The evaluation will help the panel determine their final scores and select the best supplier/s to award the contract to.


Still wondering ‘what is tendering in procurement’? That’s fine, we still have plenty to discuss.

The limit of tender negotiations depends on the nature of each individual tender procurement process. A formal tender may not offer any scope of negotiation. Others will allow small negotiations such as, aspects of prices or contract wording or specification. It is unlikely there will be a chance for any major negotiations.  It is worth finding out what is negotiable before submitting your tender. Always ask clarification questions.

Contract award

Once everything in the procurement process is finalised the contract/s are awarded. If you are unsuccessful on a bid, you can request feedback. This will help you understand where you missed out on marks and how you can improve in the future.

Types of tenders

Now we answer to ‘what is tendering in procurement?’ the final step is to talk out the different tendering procedures.

  • Public sector tenders

Most tendering opportunities are published by public sector departments. This is because most publicly funded organisations have to spend their money fairly, ensuring value for tax payers. They have to create equal opportunities to suppliers competing for the bid.

  • Open tendering procedure

This process is commonly used when procuring good or services that are considered to be ‘straightforward’. Any business can bid on open tendering procedures. For this tender, an ITT is released for any suitable suppliers to respond to. After evaluating the responses, the contract is awarded to the most economically advantageous tender (MEAT).

  • Restricted procedure

This is generally used if the buyer is procuring more complex goods/services. The buyers will shortlist suppliers that can definitely deliver the contract. The buyer releases a PPQ followed by an ITT before deciding who to award the contract to.

  • Competitive dialogue

This tendering process is used if buyers require more information about their solution. In these cases, buyers have already identified the need for good/services but aren’t sure of the full details.

  • Negotiated tendering procedure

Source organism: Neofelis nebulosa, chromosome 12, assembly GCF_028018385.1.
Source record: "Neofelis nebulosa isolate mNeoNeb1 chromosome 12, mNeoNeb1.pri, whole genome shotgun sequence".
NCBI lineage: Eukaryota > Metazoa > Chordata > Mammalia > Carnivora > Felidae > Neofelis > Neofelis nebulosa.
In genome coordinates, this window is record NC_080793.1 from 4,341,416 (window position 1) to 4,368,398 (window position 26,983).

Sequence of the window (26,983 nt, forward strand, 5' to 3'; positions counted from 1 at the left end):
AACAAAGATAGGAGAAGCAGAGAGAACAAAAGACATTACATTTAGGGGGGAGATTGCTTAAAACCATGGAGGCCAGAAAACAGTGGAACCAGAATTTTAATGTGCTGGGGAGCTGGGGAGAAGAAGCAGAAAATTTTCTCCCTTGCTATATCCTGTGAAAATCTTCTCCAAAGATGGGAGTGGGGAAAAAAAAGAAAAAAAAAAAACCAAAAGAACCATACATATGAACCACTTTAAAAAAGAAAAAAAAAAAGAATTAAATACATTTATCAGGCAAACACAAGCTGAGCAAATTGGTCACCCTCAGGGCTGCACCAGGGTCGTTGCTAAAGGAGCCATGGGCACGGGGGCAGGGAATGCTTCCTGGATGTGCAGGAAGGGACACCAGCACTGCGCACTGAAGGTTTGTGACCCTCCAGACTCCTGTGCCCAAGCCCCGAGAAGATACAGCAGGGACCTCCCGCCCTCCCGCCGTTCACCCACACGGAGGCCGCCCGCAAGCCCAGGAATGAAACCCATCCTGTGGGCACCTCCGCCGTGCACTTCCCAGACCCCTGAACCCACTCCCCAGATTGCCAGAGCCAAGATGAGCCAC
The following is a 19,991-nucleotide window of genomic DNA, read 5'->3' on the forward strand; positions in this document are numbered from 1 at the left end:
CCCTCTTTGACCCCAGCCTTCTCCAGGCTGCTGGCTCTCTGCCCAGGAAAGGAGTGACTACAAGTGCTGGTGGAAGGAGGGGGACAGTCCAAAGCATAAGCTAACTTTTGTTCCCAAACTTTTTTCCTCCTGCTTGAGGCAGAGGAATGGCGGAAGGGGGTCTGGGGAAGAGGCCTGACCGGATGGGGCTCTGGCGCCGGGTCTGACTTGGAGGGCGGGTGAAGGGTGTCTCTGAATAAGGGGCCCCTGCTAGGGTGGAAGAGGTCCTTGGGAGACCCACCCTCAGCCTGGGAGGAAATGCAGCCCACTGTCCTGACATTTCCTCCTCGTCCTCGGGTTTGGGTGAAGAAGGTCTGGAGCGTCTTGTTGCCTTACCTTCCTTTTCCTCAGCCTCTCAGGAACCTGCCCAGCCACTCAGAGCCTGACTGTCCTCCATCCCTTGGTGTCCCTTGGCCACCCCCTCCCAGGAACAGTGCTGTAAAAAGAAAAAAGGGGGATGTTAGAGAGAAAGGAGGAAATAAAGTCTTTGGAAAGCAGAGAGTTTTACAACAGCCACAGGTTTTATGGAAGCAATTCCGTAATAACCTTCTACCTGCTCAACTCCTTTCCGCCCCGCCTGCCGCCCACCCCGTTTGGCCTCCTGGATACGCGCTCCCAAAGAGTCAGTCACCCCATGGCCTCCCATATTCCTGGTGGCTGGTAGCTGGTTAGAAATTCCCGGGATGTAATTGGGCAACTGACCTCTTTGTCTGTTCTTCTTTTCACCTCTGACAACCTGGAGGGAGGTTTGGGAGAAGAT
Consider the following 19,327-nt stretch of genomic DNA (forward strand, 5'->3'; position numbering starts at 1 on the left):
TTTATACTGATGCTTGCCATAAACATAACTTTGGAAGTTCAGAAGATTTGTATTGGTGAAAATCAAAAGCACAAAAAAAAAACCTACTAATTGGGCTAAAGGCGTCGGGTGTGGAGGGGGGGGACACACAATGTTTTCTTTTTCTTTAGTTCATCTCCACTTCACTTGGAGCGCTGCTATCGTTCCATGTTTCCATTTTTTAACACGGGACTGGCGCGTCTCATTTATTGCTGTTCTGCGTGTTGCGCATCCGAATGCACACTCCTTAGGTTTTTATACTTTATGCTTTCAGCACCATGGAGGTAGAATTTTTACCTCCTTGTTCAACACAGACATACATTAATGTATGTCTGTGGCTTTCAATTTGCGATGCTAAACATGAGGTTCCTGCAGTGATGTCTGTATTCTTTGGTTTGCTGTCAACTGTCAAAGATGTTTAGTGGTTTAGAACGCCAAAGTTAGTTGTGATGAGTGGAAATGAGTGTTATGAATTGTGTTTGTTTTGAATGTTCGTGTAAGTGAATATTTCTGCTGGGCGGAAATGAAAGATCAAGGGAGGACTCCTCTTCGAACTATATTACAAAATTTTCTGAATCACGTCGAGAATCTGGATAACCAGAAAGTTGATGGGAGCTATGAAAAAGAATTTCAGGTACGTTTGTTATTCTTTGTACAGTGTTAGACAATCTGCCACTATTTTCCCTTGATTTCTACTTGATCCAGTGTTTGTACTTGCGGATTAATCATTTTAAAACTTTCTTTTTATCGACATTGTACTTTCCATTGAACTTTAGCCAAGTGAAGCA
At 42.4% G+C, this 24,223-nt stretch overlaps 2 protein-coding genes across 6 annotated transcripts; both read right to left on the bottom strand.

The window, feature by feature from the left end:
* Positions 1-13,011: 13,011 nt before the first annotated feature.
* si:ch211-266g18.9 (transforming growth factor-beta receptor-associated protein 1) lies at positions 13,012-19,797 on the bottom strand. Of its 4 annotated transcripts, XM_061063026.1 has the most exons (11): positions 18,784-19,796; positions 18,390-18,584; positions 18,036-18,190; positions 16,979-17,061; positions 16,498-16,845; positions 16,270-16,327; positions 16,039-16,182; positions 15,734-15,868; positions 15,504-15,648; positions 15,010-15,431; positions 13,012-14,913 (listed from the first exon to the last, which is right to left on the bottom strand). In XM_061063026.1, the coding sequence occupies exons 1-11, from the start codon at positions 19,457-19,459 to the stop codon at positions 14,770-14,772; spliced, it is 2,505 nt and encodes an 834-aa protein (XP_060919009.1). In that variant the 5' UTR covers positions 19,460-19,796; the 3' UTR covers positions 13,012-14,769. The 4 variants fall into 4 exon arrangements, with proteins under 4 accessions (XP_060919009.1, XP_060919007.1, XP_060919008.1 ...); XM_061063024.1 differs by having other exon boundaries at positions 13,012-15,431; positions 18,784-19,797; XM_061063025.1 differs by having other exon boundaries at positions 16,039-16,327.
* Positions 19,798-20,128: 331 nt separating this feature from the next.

The first stage of this procedure is the buyers will ask potential suppliers to complete a PQQ. The second stage of the procedure is inviting suppliers who have been shortlisted to negotiate.

  • Innovation partnership

This tendering process was introduced in 2015. This tender is used when the buyer needs a solution that isn’t currently available. The buyer would have to work with suppliers to develop the desired product or service. The process generally follows these steps:

  • Calls for competition
  • Shortlisting
  • Developing the solution
  • Awarding.
  • Private sector tenders

Privately owned organisations can use tenders to outsource good/services. They don’t have to follow the same regulations as public sector buyers. Private organisations don’t have to publish their tendering opportunities. They can just send selected businesses a proposal form to complete.

Understanding the importance of tendering in the procurement process can help you see more success.

Are you all clued up?

By now, you should be able to answer ‘what is tendering in procurement?’. We hope we have provided plenty of insight into the topic.

For more information about tendering, watch our masterclasses, here on Tender VLE.

Need help with immanent bids?

Our sister company, Hudson Succeed, can help. They offer four services to help you win more work:

Tender Writing

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If you’ve written your own tender response and need someone to double-check it for errors, Tender Mentor can help. The Bid Team will proofread your work for any inconsistencies, grammar or spelling mistakes. They’ll also ensure that it’s in line with the specification before you submit.

Tender Ready

Our Tender Ready 4-week programme is perfect for businesses that have never tendered before. A Bid Writer will work with you to make sure you have everything in place to tender successfully.

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Get in touch for more information.